Published: Jul 31, 2011 9:30 PM EDT
Updated: Jul 31, 2011 8:30 PM EDT

SMITH POINT, Texas (AP) - Wildlife experts fear the drought in Texas could kill this year's oyster harvest.
 
Dry conditions have caused the water in Texas' Galveston Bay to be saltier than usual, which allows disease and predators to thrive. Many oysters now being taken from the bay, which is the source of 90% of Texas' oysters, are dead.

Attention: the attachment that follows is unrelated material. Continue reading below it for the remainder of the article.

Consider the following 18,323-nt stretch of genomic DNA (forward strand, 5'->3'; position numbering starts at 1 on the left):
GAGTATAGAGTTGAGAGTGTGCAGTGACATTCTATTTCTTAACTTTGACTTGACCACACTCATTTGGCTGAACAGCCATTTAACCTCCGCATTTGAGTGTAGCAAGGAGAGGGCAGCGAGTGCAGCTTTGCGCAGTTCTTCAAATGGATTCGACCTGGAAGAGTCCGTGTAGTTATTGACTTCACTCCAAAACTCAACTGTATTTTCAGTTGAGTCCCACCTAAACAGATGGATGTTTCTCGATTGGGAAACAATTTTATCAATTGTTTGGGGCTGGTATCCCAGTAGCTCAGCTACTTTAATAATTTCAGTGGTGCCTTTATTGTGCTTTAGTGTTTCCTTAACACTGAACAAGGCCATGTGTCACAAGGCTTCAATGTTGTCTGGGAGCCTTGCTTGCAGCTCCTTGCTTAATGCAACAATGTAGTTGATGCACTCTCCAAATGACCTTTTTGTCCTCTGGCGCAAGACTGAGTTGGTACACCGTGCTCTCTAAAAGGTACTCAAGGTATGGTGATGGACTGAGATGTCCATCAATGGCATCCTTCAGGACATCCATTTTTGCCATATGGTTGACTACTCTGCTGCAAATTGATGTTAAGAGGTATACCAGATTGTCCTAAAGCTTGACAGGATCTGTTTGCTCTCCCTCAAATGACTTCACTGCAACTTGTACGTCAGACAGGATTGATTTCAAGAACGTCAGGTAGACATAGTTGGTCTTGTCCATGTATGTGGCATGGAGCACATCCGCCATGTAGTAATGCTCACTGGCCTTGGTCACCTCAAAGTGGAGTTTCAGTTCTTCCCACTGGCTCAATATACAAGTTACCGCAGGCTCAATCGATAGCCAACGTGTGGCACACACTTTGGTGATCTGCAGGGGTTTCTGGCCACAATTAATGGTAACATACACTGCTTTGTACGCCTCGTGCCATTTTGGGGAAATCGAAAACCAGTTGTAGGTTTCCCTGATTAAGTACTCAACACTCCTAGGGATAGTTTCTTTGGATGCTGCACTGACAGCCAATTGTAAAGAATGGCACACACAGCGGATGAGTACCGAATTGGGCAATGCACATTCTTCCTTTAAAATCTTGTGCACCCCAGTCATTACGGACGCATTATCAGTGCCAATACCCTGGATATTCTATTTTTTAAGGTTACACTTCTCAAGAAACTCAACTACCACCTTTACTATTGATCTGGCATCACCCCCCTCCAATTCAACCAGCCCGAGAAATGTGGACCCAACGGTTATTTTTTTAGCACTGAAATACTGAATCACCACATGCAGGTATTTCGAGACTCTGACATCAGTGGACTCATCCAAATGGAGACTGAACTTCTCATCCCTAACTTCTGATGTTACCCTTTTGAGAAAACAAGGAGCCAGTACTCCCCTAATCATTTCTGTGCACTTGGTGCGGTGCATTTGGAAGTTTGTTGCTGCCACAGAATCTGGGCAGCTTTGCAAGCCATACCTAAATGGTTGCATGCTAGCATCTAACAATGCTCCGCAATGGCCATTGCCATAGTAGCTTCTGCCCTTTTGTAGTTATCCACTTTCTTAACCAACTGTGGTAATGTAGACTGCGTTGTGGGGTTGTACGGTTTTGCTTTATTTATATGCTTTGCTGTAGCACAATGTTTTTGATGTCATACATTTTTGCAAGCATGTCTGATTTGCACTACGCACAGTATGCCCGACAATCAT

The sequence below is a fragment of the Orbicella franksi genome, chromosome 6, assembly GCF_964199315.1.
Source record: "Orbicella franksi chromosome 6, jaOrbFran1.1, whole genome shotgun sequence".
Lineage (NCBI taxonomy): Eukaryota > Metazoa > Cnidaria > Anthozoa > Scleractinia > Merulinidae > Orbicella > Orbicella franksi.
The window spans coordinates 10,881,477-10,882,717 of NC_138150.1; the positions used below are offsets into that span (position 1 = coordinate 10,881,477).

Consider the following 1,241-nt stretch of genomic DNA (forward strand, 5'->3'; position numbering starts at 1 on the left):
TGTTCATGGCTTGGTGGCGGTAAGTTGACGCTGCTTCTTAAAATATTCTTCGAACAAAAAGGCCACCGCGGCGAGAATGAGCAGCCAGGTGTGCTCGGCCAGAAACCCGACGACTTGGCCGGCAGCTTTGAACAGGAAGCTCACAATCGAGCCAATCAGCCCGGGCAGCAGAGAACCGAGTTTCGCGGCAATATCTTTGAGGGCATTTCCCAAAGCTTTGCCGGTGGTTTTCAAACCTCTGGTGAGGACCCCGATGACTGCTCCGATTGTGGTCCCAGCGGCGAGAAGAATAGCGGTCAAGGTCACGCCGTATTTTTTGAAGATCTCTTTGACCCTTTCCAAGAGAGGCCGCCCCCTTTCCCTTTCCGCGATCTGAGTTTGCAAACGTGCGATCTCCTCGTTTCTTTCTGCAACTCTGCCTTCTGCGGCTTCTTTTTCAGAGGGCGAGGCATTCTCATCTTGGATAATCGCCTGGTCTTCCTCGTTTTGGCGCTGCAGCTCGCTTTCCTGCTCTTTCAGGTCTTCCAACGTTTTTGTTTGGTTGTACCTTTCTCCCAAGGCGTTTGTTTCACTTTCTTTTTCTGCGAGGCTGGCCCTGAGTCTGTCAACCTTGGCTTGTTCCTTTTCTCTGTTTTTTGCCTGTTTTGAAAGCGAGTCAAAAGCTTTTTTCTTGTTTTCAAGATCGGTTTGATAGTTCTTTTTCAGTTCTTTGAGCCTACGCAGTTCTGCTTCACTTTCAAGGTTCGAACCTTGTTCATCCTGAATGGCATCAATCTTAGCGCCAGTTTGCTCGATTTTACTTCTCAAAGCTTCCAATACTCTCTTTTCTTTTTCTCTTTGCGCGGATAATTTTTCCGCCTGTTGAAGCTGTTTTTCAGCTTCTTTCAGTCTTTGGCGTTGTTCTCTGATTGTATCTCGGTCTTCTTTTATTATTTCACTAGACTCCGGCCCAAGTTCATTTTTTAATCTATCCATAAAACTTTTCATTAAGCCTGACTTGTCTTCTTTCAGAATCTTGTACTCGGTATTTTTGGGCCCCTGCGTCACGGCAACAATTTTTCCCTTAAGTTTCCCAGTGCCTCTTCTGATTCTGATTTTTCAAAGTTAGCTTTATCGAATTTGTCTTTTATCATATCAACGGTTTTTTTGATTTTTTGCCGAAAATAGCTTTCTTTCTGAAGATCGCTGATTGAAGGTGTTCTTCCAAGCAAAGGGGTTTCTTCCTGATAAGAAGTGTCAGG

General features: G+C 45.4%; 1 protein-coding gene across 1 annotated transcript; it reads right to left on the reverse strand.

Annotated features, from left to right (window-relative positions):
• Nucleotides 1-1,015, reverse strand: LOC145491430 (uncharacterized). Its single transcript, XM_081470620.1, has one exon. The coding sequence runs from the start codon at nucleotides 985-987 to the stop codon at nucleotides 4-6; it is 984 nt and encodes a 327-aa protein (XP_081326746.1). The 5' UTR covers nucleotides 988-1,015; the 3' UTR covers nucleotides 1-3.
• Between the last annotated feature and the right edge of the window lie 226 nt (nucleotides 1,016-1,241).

The drought comes just as Louisiana and Mississippi are suffering poor harvests because of flooding.  Fishermen had hoped Texas would make up the difference, but that now seems unlikely.  They say Gulf oysters may be harder to find this year, and consumers may face high prices.
 
Oysters are a $217 million industry on the Gulf Coast.  Texas and Louisiana account for 70 percent of the species found in the Gulf and on the eastern seaboard.